“Residents of the town of Gevgelija overwhelmingly voted to block the opening of gold mines in the area that they fear will harm the environment, in the first successful referendum since Macedonia became independent in 1991. The vote was an important assertion of the will of the people at a time when the country’s outgoing ruling party has been implicated in election fraud.”

“Thousands of Vietnamese risked the government’s wrath to protest on beaches and in boats against a Taiwanese-owned steel plant, one year after a toxic spill from its operations caused a massive fish kill and lingering damage. Fishermen argue that the compensation they have received is inadequate and has not helped the people most affected.”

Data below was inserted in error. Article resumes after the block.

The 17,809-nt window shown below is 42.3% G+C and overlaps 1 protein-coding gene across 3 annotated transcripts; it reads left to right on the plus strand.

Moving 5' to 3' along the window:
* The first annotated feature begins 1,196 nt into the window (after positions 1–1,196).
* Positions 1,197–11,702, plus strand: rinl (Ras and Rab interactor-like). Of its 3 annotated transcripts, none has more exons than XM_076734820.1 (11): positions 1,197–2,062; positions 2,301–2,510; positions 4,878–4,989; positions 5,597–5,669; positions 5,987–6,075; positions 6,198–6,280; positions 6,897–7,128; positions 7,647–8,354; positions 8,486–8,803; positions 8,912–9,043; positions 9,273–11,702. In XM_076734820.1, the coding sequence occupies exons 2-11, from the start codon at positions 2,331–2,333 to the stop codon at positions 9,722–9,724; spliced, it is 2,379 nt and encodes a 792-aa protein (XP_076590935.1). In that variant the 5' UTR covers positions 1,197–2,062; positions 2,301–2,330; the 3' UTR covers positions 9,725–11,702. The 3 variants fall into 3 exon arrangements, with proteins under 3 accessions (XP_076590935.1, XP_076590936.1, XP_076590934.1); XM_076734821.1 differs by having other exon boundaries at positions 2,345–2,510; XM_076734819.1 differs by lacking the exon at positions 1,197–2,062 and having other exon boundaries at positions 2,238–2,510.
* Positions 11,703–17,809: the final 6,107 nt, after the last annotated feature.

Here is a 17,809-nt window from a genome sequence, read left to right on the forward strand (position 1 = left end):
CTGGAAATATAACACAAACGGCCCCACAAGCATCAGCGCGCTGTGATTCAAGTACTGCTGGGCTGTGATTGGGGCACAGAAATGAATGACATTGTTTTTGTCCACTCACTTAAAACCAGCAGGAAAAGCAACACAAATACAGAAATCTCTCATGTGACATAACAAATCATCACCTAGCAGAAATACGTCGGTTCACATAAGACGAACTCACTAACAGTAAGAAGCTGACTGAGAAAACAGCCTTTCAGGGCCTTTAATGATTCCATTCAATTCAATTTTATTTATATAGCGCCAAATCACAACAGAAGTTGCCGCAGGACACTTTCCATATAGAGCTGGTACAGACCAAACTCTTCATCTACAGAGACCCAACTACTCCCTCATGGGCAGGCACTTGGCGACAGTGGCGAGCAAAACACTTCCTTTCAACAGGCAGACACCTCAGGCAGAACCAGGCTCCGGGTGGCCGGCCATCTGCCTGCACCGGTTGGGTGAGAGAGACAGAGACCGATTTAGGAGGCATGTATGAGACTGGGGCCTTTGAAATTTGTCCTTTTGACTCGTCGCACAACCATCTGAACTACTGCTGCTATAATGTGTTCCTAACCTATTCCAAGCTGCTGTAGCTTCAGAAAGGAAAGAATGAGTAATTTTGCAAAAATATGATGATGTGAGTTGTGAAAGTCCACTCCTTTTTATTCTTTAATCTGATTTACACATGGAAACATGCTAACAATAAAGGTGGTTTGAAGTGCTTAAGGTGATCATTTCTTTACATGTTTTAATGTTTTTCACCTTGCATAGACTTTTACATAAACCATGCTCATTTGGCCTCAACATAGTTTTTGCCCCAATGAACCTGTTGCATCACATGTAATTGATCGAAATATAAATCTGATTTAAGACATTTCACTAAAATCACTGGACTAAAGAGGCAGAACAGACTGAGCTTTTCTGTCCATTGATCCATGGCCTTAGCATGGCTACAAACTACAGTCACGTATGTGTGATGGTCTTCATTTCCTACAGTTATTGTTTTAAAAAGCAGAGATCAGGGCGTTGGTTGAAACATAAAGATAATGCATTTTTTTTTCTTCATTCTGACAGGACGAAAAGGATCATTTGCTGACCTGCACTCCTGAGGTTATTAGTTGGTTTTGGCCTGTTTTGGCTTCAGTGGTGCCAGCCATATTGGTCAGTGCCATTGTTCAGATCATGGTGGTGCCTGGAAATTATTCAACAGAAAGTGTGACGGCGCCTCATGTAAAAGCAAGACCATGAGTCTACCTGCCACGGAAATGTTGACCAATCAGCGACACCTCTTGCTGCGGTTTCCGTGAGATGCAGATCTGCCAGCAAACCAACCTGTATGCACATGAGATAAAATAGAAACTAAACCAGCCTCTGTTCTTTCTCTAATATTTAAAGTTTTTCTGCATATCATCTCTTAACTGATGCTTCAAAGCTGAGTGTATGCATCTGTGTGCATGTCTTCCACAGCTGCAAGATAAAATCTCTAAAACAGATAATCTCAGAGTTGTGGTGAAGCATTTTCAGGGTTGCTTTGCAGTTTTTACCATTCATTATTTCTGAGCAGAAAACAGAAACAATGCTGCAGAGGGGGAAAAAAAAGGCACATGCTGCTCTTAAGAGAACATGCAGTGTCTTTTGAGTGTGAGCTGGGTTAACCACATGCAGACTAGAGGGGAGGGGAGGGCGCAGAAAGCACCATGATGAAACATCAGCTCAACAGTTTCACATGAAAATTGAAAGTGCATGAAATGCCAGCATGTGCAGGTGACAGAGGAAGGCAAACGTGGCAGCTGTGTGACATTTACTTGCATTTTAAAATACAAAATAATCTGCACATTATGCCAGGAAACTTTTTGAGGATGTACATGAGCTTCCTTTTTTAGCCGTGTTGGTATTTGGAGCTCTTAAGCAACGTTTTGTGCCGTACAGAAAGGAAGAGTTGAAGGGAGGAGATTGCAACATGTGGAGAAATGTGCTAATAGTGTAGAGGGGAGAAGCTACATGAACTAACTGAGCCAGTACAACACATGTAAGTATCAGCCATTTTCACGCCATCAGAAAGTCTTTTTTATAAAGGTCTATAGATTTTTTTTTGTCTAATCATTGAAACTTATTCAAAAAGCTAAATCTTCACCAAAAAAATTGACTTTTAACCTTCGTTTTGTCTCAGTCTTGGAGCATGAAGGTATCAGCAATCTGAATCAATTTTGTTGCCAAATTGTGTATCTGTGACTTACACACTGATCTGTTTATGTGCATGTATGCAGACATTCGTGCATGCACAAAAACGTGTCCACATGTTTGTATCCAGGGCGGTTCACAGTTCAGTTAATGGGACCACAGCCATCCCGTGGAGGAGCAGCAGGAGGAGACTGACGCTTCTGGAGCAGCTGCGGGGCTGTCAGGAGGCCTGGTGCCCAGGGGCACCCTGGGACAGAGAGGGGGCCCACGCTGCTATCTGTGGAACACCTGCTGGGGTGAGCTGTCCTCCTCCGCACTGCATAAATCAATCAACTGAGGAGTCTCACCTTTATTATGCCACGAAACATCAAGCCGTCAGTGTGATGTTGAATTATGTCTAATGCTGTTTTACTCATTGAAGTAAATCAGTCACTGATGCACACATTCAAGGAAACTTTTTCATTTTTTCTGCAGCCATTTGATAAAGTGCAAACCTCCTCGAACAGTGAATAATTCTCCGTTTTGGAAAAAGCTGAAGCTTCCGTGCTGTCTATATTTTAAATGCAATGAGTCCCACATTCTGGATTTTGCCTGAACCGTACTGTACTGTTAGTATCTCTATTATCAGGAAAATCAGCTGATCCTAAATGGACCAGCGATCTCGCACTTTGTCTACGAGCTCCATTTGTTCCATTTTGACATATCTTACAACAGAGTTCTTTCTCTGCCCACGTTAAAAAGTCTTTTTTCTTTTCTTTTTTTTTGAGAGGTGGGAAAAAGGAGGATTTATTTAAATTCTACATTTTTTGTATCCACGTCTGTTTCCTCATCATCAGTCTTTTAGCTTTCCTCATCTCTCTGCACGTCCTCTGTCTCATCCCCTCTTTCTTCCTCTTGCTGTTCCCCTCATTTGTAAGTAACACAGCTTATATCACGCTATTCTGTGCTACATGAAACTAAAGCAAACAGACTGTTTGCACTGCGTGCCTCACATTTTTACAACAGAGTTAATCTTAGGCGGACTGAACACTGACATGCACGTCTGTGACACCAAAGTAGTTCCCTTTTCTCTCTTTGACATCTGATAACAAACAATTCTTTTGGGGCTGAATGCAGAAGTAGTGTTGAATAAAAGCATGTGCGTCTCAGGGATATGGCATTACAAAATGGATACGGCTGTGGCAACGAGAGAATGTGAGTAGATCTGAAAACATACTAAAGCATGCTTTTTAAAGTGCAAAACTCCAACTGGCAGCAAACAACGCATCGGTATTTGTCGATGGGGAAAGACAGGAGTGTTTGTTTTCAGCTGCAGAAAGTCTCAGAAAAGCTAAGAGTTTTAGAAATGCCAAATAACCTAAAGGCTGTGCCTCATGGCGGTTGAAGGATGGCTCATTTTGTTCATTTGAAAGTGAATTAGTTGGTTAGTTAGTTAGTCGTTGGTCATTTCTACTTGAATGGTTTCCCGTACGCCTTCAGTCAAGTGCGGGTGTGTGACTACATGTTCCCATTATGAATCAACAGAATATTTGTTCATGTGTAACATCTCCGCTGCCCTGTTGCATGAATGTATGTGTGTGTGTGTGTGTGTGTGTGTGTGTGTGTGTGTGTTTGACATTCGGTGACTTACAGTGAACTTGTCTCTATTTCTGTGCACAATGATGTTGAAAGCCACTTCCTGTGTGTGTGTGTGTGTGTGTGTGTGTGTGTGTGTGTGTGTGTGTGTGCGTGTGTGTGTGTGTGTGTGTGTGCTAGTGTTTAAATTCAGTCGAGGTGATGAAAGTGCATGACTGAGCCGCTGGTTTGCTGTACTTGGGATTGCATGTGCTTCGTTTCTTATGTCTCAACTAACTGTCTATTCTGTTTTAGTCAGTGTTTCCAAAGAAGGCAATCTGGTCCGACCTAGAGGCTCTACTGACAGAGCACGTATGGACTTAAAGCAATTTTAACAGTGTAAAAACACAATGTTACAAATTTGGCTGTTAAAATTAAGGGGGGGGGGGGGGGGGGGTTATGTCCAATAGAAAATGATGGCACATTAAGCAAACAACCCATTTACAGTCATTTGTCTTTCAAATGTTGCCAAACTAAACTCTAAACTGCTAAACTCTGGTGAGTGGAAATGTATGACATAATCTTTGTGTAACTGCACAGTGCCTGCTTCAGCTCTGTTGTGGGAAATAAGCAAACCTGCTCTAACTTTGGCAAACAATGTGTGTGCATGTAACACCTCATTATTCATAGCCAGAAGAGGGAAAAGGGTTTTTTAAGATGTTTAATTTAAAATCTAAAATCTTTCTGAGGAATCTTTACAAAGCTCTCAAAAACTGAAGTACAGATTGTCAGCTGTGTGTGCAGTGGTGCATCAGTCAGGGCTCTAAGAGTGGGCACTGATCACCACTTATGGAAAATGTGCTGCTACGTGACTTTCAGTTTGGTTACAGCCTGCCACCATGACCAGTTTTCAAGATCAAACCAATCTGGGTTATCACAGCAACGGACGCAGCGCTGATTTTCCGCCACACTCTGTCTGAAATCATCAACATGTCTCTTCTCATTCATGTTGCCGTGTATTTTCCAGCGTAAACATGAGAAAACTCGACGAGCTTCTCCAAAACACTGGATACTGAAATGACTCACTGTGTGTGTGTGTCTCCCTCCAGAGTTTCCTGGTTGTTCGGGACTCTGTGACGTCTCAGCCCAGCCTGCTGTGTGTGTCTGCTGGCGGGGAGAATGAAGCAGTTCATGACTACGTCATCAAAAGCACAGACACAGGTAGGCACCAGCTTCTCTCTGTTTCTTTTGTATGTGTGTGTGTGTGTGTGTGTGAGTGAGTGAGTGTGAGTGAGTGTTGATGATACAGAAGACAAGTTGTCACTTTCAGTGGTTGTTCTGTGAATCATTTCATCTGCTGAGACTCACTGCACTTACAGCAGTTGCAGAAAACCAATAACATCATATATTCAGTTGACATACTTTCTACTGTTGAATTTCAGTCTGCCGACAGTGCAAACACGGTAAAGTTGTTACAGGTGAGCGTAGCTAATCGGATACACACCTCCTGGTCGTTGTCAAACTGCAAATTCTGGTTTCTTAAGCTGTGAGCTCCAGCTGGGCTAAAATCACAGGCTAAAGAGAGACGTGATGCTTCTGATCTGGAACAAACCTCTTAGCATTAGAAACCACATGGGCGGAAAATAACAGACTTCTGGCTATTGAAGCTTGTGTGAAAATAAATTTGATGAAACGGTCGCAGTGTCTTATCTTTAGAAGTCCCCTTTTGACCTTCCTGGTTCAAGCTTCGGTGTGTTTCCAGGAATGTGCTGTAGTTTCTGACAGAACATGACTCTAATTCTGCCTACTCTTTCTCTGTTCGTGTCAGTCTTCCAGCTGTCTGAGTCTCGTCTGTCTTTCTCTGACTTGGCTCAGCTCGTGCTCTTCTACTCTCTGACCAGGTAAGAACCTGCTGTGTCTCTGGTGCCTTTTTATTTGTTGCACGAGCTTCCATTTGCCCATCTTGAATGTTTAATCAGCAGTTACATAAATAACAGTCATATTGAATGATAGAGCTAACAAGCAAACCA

“From India to the US, a movement is taking root around the world to promote “open source” seeds. Supporters say corporations’ patents on plant material is compromising the food industry because the gene pool is continually shrinking — at a time when genetic diversity is more necessary than ever thanks to climate change.”

The Dakota Access Pipeline protests in the USA ended in the winter of 2017 with temporary success, but ultimately a failure as the Trump administration pushed the pipeline through.  Pipeline resistance however has spread with great intensity through-out North America.

Women/Girls protest